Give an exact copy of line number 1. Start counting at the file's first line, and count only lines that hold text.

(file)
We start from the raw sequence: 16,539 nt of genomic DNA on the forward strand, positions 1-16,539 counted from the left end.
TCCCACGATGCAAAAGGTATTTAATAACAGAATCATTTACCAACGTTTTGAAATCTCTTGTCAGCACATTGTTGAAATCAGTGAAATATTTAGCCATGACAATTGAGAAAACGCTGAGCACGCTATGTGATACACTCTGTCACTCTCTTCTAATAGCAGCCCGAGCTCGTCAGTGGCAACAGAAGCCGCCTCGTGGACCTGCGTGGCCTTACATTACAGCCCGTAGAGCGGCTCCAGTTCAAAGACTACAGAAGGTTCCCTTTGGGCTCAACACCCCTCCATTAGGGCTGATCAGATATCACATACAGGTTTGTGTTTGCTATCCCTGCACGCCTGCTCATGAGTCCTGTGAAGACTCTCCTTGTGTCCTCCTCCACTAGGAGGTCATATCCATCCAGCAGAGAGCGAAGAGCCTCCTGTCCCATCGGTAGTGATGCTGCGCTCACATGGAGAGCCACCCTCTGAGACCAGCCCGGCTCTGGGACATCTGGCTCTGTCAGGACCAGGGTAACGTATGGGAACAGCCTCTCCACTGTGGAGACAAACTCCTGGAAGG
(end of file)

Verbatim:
We start from the raw sequence: 16,539 nt of genomic DNA on the forward strand, positions 1-16,539 counted from the left end.